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Porsche 917 at 50: restoring chassis 001

Published: 29 April 2019

► Mezger-designed, 4.5-litre flat-12
► Wins Le Mans for the first time in 1970
► The Porsche 917 marks 50 years in 2019 

This year marks 50 years of the Porsche 917, and Stuttgart is making a very big deal about it. Over the last few months, we’ve seen the 917 at Goodwood Members’ meeting – and even pictured next to Concorde, which also celebrates 50 years in 2019, too. The mint chassis 001 of the 917 has been at the heart of the celebrations, and now Porsche has revealed more details of its lengthy restoration process.


After being shown at the Geneva motor show of 1969, Porsche says the first technical assessment began on January 2018. The car was converted from short-tail spec back to long-tail as it was originally shown, and while the car’s aluminum frame remains, a new rear frame had to be built for the car’s streamlined rear section. The roof, windscreen, doors and door frames were amazingly left untouched.

The 917's flat-eight engine

A month later, 917-001 was completely disassembled before being sanded, smoothed and then painted white. After that, the green ‘Geneva nose’ was added, and the 917 badge was applied. 

As well as taking pictures of the car at Goodwood, and next to the Concorde, Porsche also recreated one of the most iconic recorded images of the 917; a line of the race cars awaiting inspection in 1969.

a classic 917 moment

Porsche 917 and Concorde, because

It’s been 50 years since the iconic Porsche 917 first moved under its own power, and Stuttgart’s marketing department has been flat-out, reminding us of the fact. To celebrate half a century of one the brand’s most legendary cars, Porsche has taken 917 chassis 001 on a tour of the UK.

Porsche 917 meets Concorde

First it was driven at the 77th Goodwood Members’ meeting, and then it joined the Concorde – another engineering legend celebrating its 50th birthday this year. Turns out, the Concorde set off on its maiden flight from Bristol, and the very same month, Porsche began developing its 12-cylinder racecar. Tenuously linked? Yes. Interesting – also, yes.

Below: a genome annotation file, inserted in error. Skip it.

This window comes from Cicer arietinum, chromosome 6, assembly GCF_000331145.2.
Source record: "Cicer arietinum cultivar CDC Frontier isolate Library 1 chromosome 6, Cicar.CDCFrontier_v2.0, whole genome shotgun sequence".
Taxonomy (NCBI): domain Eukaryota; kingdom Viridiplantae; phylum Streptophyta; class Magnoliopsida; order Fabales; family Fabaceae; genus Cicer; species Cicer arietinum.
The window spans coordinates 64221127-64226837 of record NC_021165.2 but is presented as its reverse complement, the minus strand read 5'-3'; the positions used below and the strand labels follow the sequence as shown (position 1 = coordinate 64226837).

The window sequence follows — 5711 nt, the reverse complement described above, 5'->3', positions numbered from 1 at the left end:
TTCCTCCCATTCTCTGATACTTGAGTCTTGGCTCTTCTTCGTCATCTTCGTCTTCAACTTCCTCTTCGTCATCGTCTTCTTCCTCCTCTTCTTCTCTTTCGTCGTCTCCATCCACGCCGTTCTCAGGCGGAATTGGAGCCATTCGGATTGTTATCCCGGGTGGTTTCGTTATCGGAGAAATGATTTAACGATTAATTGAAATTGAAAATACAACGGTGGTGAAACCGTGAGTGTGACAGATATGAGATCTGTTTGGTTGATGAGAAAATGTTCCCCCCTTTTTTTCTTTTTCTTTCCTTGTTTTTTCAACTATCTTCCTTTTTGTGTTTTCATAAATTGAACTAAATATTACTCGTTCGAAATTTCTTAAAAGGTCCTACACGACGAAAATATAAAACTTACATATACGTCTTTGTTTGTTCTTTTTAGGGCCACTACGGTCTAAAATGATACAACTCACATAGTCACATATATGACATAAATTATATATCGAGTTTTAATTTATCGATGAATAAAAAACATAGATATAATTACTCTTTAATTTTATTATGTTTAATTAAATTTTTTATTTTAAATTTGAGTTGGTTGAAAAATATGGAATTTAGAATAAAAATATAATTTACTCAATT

Porsche took the 917 to Yeovilton to meet the last airframe of the supersonic jet to be flown – and also brought along Richard Attwood who won Le Mans with the car in 1970. There, he had a chat with Captain Tim Orchard, ex-Concorde pilot and record-holder for the quickest commercial flight between New York and London.

‘Like a lot of people I’m a big fan of Concorde and always wish I could have flown on her – I’ve missed my chance,’ said Attwood. ‘The 917 and Concorde seem so pure and simple from the outside, but both mask an array of engineering ingenuity that is still extremely impressive by today’s standards.


I would like to thank Tim for his time and patience in showing me around – I so enjoyed reminiscing about what it was like in the late 1960’s and early 1970’s and our belief that we could achieve just about anything if we put our minds to it.’

Keep reading for the full story on the legendary 917.

917: the story

The 917 almost never happened. Put off by the FIA’s requirement to build 50 examples for the 5.0-litre sports car class, Porsche instead created the 908 to compete in the 3.0-litre category. And even when that number was halved in the spring of 1968, it took the deep pockets of VW (who needed to promote the air-cooled engines of its ageing but profitable Beetle) to fund two-thirds of the race programme.

Although the 917 looks like an iconic racing car now – and integral part of Porsche’s racing history – back in the late ’60s it was a revolutionary piece of machinery, and totally different from what came before. Its ingenuity wasn’t lost on the drivers either: ‘Suddenly this bloody 12-cylinder comes out,  I mean where really did that come from,’ Bell remembers. ‘And what a gamble, absolutely amazing.’

Porsche’s tiny team started work in July ’68. A tubular aluminium-alloy chassis meant the 917 weighed just 800kg. Engine designer Hans Mezger added four cylinders to the 908’s motor to create a lightweight and incredibly reliable 180° flat-12.